One thing to keep in mind is that the application, the domain model, and persistence each evolve at a different pace from the others. The domain is expected to be able to support multiple applications; and you are supposed to be able to revise the implementation within the domain frequently -- but persistence generally evolves more slowly, because we don't throw away the accumulated state each time we update the model.

The Repository interfaces were contained in the Core project and the Repository classes (implementations) were contained in the Infrastructure project.

Well, the repository interface is the contract that defines the agreement between the application and the domain model (which is itself encapsulating the persistence component behind it). So it makes a certain amount of sense that those interfaces are either in core or in application -- if you aren't going to pull them out separately, and you are expecting to support multiple applications, core is the natural home for them.

As for where the implementations go, that gets a bit trickier. The entities and values in your domain model have two logically distinct representations - the one you see in memory, and the one you see in your durable store (think objects in memory vs rows in an RDBMS).

What Evans described in the blue book is that the role of the repository is to provide the illusion that the aggregates all live in memory. So it's reasonable to think of the repository as a service provider interface, with the infrastructure component as the service provider responsible for deciding how to serialize/deserialize data to/from the book of record.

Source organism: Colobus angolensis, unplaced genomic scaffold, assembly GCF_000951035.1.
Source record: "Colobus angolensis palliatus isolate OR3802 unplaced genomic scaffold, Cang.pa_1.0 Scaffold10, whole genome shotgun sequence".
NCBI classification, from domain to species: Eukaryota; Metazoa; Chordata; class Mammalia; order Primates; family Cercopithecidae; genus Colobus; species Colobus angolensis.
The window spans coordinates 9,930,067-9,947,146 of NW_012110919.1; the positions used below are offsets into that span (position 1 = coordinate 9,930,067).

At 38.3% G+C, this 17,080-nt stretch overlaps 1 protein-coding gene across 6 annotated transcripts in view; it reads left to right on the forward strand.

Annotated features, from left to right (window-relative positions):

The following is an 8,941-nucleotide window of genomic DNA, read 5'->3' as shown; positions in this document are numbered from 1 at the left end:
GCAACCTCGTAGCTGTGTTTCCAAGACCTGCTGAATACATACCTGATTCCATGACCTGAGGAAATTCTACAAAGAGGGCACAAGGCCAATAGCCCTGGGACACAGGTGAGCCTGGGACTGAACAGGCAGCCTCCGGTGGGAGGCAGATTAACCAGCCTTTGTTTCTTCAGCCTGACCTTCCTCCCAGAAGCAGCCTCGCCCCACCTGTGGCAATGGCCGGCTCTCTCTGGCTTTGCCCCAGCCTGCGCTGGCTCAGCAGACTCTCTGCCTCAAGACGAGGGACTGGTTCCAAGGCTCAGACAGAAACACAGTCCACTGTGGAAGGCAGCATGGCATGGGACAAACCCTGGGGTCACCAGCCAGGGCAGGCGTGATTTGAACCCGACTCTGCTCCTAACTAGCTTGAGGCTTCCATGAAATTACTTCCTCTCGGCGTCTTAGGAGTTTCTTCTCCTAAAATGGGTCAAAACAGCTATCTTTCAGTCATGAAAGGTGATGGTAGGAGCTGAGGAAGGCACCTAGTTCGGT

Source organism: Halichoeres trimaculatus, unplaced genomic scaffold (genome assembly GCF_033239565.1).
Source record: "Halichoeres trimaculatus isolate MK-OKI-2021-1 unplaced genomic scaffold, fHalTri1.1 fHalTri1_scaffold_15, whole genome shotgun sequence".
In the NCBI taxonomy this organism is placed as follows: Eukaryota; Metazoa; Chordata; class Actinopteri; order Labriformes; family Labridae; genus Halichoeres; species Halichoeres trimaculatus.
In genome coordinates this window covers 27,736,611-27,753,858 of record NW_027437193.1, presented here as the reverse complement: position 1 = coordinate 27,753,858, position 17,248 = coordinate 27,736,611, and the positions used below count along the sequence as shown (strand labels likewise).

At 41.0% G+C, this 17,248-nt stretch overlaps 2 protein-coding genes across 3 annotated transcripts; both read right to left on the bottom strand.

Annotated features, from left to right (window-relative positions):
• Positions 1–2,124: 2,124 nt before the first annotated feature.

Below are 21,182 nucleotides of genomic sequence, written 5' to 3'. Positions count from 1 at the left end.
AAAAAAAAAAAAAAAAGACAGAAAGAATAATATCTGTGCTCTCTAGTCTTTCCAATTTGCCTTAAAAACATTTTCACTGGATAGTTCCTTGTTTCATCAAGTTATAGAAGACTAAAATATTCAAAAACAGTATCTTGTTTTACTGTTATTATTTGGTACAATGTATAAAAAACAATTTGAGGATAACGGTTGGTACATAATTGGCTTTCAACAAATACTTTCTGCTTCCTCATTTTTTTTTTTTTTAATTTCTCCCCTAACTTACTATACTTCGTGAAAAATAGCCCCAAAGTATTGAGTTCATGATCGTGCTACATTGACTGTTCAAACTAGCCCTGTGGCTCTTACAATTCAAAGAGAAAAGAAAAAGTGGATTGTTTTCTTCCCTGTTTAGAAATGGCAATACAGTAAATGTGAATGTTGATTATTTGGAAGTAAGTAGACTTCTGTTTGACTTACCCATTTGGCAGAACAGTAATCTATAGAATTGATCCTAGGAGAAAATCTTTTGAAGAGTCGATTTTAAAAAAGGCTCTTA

CQRS helps to make this separation clear; because the read and write use cases differ, the roles defined for the repository are also different. In particular, it's not surprising that we might decide that a particular use case wants a specific kind of data store -- a document store for providing cached representations of views, or a graph database for fast queries of a social network.

In this sort of a design, that change is easy -- you just swap out the specific persistence implementation, and the changes to the applications and the domain models are minimal; the infrastructure changes a lot (complete replacement within that use case), and the composition root a little (replacing one persistence module with another), but the model and the application are unaffected by the change.

It can, of course, get more intricate: in event sourced systems, you normally have a representation of events in your durable event store, which may or may not align with the representation of events in memory, which in turn are distinct from the representations of the aggregates that you use when computing new events. In this sort of system, the persistence component would normally be concerned with writing events to and from your event store, where the translations of event histories to and from the aggregates would live in the domain model (ie: core).

  • Hell, VoiceOfUnreason you always so acurate in your answers. +1. Write a book!! – Laiv Jul 16 '17 at 9:03